In addition, the strategy also makes clear that schools/colleges should offer every young person seven encounters with employers, including STEM employers. Although a good thing in principle, this doesn’t necessarily provide a coherent basis for career planning and aspiration building – as it will very much depend on what actually happens within an ‘encounter’. It’s conceivable that individual encounters with employers could actually leave young people with more questions which need to be answered and pulled together.
Social Mobility In Great Britain
When we turn to the State of the Nation report (November 2018) on progress, it appears the young people are right again- this report reveals that 900 schools and colleges are achieving an average of just 2.7 out of the 8 Careers Education Benchmarks (Gatsby Benchmarks).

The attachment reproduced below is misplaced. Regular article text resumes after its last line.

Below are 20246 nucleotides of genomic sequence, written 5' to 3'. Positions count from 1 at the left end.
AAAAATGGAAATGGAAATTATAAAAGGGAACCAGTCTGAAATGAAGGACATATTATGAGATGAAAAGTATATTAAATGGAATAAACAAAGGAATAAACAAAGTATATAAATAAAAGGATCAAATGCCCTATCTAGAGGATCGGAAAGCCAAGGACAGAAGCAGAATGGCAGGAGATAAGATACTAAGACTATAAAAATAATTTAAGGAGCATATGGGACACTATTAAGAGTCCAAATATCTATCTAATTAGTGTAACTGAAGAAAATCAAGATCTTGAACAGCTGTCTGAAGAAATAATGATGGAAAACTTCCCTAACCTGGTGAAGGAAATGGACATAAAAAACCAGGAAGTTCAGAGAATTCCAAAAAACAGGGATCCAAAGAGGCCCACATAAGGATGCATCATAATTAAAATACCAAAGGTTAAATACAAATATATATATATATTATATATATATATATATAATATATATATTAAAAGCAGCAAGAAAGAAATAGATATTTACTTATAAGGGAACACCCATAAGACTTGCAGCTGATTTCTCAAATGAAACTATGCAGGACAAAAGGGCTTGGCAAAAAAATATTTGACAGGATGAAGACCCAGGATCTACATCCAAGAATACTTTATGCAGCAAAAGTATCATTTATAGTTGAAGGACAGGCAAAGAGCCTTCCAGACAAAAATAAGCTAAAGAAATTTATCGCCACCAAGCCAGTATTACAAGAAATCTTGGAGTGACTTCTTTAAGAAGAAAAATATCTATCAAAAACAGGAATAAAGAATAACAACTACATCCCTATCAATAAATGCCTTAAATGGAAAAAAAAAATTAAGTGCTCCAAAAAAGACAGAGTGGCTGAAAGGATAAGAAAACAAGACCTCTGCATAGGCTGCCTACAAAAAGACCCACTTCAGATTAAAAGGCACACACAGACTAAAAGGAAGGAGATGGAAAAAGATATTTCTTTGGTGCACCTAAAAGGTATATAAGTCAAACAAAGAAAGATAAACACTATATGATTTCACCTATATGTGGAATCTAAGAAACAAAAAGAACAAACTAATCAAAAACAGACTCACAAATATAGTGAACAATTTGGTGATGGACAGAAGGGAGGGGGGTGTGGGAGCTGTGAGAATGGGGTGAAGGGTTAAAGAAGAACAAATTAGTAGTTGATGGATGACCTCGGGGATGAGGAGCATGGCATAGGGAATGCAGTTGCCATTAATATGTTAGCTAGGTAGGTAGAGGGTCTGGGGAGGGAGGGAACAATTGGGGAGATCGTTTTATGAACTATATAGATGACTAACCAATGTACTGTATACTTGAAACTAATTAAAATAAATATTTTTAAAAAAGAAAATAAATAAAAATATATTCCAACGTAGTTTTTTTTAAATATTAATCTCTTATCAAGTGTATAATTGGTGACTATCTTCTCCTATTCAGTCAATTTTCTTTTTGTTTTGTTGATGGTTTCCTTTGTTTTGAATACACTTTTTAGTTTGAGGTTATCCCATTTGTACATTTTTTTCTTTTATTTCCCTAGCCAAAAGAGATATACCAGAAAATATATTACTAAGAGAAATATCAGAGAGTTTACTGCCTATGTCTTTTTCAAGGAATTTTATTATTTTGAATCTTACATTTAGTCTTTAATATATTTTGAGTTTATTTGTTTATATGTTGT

There are many reasons for this – but ultimately schools are under-funded and under immense pressure to perform well in public examinations (league tables).
Undoubtedly it takes a brave school to talk about alternative education options with its pupils – as the right route for some young people may not be staying at school to do A-Levels, which will affect a school’s bottom line.
Moreover, young people are making life-changing decisions when they chose their GCSE options at 13, which could limit later career options. More and early exposure to the many work opportunities is required. Indeed, many high performing primary schools are now embracing this, to raise aspirations and tackle stereotypes, with great examples of careers education for children as young as seven.
The Fouth Educational Revolution